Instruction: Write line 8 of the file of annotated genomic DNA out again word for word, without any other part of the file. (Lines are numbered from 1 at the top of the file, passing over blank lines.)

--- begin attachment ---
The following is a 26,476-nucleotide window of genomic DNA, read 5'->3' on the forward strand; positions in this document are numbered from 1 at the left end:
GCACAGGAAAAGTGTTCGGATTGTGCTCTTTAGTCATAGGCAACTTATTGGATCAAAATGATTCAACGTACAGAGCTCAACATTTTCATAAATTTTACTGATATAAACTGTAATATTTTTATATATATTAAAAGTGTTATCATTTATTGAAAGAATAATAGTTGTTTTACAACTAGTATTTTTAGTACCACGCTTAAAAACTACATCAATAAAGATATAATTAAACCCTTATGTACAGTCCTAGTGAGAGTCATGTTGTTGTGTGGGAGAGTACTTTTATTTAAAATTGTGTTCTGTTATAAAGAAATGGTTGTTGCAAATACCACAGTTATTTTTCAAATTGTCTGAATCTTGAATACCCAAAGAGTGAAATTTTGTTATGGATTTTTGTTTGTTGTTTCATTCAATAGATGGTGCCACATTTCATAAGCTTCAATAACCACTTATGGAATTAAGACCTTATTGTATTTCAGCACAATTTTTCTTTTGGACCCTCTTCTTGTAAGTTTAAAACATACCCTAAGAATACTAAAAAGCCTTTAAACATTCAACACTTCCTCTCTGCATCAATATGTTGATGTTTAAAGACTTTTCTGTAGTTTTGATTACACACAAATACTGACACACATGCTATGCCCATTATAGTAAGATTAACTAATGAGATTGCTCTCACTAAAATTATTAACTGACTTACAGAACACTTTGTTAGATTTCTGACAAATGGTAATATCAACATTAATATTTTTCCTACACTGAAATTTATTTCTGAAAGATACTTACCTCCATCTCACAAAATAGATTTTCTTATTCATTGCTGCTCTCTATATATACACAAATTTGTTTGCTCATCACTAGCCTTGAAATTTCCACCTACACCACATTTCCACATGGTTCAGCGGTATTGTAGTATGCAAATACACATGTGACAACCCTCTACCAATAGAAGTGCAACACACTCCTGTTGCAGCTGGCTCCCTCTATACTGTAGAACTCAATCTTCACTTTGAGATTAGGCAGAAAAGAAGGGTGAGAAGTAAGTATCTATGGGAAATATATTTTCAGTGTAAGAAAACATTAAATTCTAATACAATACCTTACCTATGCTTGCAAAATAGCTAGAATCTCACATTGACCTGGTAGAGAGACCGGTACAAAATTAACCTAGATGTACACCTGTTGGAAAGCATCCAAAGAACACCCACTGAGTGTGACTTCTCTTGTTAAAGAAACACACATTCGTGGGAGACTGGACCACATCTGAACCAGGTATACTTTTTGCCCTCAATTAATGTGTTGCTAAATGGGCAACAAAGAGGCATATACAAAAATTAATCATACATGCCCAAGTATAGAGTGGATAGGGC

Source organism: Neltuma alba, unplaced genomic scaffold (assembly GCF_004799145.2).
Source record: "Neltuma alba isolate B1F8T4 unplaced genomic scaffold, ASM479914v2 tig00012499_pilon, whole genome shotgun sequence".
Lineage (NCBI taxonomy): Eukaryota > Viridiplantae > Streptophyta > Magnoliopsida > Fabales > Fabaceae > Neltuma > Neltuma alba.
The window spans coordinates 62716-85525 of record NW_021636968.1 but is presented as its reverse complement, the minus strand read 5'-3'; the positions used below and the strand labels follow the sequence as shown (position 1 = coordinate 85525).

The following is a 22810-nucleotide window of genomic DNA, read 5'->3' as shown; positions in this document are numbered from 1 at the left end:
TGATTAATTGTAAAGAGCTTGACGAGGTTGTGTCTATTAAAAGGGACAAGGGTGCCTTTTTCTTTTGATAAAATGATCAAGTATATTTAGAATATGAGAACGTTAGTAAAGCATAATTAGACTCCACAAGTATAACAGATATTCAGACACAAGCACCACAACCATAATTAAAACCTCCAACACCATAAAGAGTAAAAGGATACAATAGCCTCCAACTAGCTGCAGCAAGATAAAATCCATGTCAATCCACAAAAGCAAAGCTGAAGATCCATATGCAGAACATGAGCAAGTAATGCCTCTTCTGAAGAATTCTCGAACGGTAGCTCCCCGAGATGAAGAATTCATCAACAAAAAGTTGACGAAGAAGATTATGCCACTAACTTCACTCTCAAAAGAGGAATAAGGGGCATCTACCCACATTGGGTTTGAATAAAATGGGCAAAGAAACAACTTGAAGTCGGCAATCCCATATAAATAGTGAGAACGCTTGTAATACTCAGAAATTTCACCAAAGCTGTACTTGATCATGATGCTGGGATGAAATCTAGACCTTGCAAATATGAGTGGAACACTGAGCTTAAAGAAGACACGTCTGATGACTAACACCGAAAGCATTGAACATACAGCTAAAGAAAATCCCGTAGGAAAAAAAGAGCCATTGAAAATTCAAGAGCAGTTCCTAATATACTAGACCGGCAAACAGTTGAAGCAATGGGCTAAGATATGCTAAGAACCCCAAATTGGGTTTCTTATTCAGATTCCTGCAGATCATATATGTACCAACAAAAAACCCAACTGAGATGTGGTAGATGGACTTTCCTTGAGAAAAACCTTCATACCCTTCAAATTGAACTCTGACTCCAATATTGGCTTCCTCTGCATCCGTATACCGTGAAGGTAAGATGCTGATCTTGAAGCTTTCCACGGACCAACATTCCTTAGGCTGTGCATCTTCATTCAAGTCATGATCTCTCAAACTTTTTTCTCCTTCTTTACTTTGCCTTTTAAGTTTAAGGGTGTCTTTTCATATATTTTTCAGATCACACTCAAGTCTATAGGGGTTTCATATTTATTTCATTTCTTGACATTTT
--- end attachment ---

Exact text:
TGATTAATTGTAAAGAGCTTGACGAGGTTGTGTCTATTAAAAGGGACAAGGGTGCCTTTTTCTTTTGATAAAATGATCAAGTATATTTAGAATATGAGAACGTTAGTAAAGCATAATTAGACTCCACAAGTATAACAGATATTCAGACACAAGCACCACAACCATAATTAAAACCTCCAACACCATAAAGAGTAAAAGGATACAATAGCCTCCAACTAGCTGCAGCAAGATAAAATCCATGTCAATCCACAAAAGCAAAGCTGAAGATCCATATGCAGAACATGAGCAAGTAATGCCTCTTCTGAAGAATTCTCGAACGGTAGCTCCCCGAGATGAAGAATTCATCAACAAAAAGTTGACGAAGAAGATTATGCCACTAACTTCACTCTCAAAAGAGGAATAAGGGGCATCTACCCACATTGGGTTTGAATAAAATGGGCAAAGAAACAACTTGAAGTCGGCAATCCCATATAAATAGTGAGAACGCTTGTAATACTCAGAAATTTCACCAAAGCTGTACTTGATCATGATGCTGGGATGAAATCTAGACCTTGCAAATATGAGTGGAACACTGAGCTTAAAGAAGACACGTCTGATGACTAACACCGAAAGCATTGAACATACAGCTAAAGAAAATCCCGTAGGAAAAAAAGAGCCATTGAAAATTCAAGAGCAGTTCCTAATATACTAGACCGGCAAACAGTTGAAGCAATGGGCTAAGATATGCTAAGAACCCCAAATTGGGTTTCTTATTCAGATTCCTGCAGATCATATATGTACCAACAAAAAACCCAACTGAGATGTGGTAGATGGACTTTCCTTGAGAAAAACCTTCATACCCTTCAAATTGAACTCTGACTCCAATATTGGCTTCCTCTGCATCCGTATACCGTGAAGGTAAGATGCTGATCTTGAAGCTTTCCACGGACCAACATTCCTTAGGCTGTGCATCTTCATTCAAGTCATGATCTCTCAAACTTTTTTCTCCTTCTTTACTTTGCCTTTTAAGTTTAAGGGTGTCTTTTCATATATTTTTCAGATCACACTCAAGTCTATAGGGGTTTCATATTTATTTCATTTCTTGACATTTT